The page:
"If the channel changes its editorial line after this sale, Venezuelans will have even more limited information in the coming weeks before the elections," Vivanco added.
In print, two major national newspapers, El Nacional and El Universal, remain highly critical of the government, but in the all-important television sector Globovision was that last major critical voice. Four private channels exist in Venezuela, all ostensibly neutral, while the government has four state-run channels and the regional news network Telesur.
"This is the only broadcast media in the country that informs us accurately," said Noral Villereal, a 53-year-old insurance broker, about Globovision. "I think we're going to be left without any kind of trustworthy news."
Opposition presidential candidate Henrique Capriles, who lost to Chavez in October elections, is already at a severe disadvantage in the April 14 vote. The government has the national treasury of an oil-rich nation at its disposal and takes over the public airwaves at will.
The Zuloaga family owns 80 percent of Globovision. The other 20 percent belonged to a banker but was expropriated years ago by Chavez. Zuloaga had been living outside of Venezuela since 2010 after a court ordered his arrest for allegedly illegally storing 24 automobiles at one of his homes.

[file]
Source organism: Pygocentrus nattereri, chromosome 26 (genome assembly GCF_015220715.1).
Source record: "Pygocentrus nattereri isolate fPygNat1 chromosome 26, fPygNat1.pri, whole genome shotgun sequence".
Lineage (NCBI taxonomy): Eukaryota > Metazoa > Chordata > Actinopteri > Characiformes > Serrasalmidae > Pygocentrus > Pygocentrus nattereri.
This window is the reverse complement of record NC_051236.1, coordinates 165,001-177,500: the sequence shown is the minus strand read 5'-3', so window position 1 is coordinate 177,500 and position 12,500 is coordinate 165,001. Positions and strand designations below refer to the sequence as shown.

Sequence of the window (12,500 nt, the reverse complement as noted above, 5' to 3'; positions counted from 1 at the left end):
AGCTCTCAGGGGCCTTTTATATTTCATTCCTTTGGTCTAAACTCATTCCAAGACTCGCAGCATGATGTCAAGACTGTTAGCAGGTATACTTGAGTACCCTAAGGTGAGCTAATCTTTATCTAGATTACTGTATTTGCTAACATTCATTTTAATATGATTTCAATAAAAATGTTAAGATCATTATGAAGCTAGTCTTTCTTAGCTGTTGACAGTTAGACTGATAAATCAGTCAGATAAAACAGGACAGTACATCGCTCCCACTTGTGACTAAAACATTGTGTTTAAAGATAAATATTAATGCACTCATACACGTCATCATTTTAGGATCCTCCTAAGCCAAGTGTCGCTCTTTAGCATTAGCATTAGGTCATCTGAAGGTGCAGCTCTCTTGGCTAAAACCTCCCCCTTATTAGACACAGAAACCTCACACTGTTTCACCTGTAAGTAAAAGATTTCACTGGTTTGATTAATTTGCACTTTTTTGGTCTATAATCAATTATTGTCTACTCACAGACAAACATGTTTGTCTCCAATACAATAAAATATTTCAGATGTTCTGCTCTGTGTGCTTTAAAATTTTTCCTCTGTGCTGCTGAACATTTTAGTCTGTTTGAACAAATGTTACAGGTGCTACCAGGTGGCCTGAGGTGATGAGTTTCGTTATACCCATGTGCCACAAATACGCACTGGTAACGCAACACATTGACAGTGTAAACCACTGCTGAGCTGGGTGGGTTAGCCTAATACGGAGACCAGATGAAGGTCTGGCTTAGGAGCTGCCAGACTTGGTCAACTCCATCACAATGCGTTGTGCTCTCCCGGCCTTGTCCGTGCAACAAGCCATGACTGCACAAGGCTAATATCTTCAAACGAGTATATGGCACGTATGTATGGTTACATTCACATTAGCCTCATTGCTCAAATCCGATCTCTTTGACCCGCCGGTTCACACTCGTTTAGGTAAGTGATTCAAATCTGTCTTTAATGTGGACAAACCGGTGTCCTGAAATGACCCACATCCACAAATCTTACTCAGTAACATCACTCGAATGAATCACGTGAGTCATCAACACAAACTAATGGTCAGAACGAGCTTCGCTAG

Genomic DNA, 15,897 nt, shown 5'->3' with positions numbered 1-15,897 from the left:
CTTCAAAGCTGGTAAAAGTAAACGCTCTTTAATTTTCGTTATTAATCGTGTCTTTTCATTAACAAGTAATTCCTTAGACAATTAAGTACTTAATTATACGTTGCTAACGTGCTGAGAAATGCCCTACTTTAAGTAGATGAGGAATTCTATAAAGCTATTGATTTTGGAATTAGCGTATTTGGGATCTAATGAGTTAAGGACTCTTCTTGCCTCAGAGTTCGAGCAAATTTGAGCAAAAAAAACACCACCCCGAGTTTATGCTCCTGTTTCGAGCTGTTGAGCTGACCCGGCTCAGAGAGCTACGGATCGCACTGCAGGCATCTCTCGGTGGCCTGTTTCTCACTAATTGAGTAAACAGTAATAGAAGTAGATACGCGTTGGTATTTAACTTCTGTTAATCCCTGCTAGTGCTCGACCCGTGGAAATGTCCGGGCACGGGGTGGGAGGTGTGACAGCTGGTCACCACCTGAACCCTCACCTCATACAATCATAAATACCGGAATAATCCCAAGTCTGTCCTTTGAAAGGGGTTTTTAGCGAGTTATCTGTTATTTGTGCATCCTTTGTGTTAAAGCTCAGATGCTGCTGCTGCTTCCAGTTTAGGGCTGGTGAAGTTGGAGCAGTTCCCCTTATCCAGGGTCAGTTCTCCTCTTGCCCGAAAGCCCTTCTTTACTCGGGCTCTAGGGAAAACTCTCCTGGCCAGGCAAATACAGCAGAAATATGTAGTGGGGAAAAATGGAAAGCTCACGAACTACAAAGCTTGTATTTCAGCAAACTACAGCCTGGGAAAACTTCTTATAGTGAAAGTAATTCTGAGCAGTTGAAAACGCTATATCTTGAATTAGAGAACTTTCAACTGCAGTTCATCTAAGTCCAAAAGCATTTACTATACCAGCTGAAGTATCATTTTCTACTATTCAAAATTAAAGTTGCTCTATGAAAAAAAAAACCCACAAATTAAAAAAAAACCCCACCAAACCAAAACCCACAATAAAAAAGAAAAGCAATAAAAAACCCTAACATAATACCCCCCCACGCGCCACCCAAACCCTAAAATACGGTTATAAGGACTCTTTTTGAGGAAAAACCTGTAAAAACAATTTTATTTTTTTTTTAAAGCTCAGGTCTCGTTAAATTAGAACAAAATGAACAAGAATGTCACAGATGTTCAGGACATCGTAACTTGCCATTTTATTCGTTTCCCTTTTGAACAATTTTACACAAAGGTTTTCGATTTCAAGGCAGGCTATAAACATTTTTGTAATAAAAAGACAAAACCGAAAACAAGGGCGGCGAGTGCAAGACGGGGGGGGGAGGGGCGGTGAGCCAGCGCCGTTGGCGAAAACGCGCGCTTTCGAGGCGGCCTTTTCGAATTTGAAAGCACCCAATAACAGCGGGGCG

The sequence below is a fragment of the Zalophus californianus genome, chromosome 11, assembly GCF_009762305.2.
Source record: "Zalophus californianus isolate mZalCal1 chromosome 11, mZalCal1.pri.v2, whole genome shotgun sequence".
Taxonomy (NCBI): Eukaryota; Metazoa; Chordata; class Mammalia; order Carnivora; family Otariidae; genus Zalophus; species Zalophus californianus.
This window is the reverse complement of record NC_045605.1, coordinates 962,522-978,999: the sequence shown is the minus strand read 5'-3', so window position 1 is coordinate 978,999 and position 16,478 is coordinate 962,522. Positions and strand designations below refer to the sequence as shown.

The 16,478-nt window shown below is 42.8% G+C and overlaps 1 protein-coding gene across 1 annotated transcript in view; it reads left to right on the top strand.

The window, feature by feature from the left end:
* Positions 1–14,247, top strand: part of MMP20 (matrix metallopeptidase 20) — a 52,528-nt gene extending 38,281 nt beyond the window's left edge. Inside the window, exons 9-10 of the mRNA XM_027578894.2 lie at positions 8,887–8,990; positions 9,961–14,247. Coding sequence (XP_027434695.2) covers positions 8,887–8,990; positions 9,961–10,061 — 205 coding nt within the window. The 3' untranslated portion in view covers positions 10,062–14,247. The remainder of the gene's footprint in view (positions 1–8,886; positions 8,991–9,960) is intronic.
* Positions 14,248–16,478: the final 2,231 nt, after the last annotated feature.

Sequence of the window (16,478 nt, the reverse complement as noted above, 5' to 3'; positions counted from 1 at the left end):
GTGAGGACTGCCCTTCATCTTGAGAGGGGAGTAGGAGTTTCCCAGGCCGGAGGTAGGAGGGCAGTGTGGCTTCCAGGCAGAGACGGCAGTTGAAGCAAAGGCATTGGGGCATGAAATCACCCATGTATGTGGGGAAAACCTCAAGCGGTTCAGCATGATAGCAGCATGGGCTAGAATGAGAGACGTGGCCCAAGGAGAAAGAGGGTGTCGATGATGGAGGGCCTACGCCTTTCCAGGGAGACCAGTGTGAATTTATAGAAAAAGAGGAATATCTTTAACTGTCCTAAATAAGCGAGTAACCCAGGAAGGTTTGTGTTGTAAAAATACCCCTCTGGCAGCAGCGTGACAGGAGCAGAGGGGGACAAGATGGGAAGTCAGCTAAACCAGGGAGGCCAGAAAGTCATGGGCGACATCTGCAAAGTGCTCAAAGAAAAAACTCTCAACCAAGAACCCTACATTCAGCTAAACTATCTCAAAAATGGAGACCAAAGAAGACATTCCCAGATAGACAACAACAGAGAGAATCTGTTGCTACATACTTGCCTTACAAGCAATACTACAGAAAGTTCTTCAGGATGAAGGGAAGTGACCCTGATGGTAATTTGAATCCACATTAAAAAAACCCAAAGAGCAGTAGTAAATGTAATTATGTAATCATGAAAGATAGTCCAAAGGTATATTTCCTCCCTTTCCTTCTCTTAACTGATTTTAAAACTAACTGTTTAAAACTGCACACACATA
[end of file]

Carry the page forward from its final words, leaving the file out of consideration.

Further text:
It had become the lone opposition channel that year after RCTV was forced off cable and satellite networks. Its public airwaves license had been stripped three years earlier.
Carlos Lauria of the Committee to Protect Journalist said the slow strangling of Globovision followed a pattern nationally.
"Over the last 14 years the Venezuelan press has been gradually weakened and debilitated by an array of laws, restrictions, regulatory measures and judicial decisions that have really weakened the ability of the private media to report the news without official interference," he said.
Associated Press writers Fabiola Sanchez and Vivian Sequera contributed to this report.
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